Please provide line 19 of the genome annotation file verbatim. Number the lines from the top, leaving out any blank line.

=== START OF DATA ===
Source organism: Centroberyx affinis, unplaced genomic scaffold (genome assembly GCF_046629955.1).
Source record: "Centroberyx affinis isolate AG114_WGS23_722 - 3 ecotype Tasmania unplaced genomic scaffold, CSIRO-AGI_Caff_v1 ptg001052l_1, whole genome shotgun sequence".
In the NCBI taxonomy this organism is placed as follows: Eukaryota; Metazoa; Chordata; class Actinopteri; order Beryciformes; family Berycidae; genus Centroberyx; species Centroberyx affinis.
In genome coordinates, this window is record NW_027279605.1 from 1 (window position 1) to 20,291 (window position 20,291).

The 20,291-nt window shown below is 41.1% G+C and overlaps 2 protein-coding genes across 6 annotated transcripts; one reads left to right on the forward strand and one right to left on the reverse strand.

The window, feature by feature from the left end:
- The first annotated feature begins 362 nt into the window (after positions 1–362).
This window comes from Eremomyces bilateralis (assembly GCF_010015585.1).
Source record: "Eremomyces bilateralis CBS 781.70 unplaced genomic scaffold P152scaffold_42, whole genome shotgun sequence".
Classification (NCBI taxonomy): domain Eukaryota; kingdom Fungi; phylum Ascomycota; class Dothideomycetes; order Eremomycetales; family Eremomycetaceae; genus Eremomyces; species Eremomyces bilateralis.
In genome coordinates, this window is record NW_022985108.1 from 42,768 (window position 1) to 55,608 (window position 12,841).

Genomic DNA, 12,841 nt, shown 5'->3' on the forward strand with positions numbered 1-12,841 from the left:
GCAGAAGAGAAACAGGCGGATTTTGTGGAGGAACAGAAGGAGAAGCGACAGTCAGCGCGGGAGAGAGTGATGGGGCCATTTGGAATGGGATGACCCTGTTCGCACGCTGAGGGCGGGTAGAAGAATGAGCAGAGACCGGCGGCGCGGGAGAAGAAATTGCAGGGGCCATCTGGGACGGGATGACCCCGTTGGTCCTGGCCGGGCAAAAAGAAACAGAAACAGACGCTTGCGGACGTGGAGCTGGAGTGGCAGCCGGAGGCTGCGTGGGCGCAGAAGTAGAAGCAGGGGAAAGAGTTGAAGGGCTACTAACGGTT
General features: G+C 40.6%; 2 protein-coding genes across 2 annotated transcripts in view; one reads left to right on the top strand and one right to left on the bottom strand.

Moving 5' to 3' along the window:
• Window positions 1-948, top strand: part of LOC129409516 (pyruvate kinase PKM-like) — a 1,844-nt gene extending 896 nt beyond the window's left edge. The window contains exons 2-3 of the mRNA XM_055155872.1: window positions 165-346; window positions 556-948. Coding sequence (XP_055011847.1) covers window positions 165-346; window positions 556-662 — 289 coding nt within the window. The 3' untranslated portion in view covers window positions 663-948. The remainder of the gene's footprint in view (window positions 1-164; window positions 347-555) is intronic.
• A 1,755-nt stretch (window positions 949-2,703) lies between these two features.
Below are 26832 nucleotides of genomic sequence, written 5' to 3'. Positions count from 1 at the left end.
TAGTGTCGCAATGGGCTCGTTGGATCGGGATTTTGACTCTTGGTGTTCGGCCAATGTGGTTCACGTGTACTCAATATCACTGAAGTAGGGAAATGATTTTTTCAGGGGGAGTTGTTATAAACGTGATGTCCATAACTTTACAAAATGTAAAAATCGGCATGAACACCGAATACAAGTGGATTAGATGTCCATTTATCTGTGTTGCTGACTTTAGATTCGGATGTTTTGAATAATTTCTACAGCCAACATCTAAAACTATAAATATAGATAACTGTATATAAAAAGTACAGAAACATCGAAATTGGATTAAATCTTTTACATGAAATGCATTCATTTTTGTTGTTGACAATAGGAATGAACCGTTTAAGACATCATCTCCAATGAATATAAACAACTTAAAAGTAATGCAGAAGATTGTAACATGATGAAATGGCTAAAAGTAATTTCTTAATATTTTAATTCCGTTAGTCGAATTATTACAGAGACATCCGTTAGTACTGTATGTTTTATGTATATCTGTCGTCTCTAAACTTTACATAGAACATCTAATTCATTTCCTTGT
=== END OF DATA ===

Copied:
TAGTGTCGCAATGGGCTCGTTGGATCGGGATTTTGACTCTTGGTGTTCGGCCAATGTGGTTCACGTGTACTCAATATCACTGAAGTAGGGAAATGATTTTTTCAGGGGGAGTTGTTATAAACGTGATGTCCATAACTTTACAAAATGTAAAAATCGGCATGAACACCGAATACAAGTGGATTAGATGTCCATTTATCTGTGTTGCTGACTTTAGATTCGGATGTTTTGAATAATTTCTACAGCCAACATCTAAAACTATAAATATAGATAACTGTATATAAAAAGTACAGAAACATCGAAATTGGATTAAATCTTTTACATGAAATGCATTCATTTTTGTTGTTGACAATAGGAATGAACCGTTTAAGACATCATCTCCAATGAATATAAACAACTTAAAAGTAATGCAGAAGATTGTAACATGATGAAATGGCTAAAAGTAATTTCTTAATATTTTAATTCCGTTAGTCGAATTATTACAGAGACATCCGTTAGTACTGTATGTTTTATGTATATCTGTCGTCTCTAAACTTTACATAGAACATCTAATTCATTTCCTTGT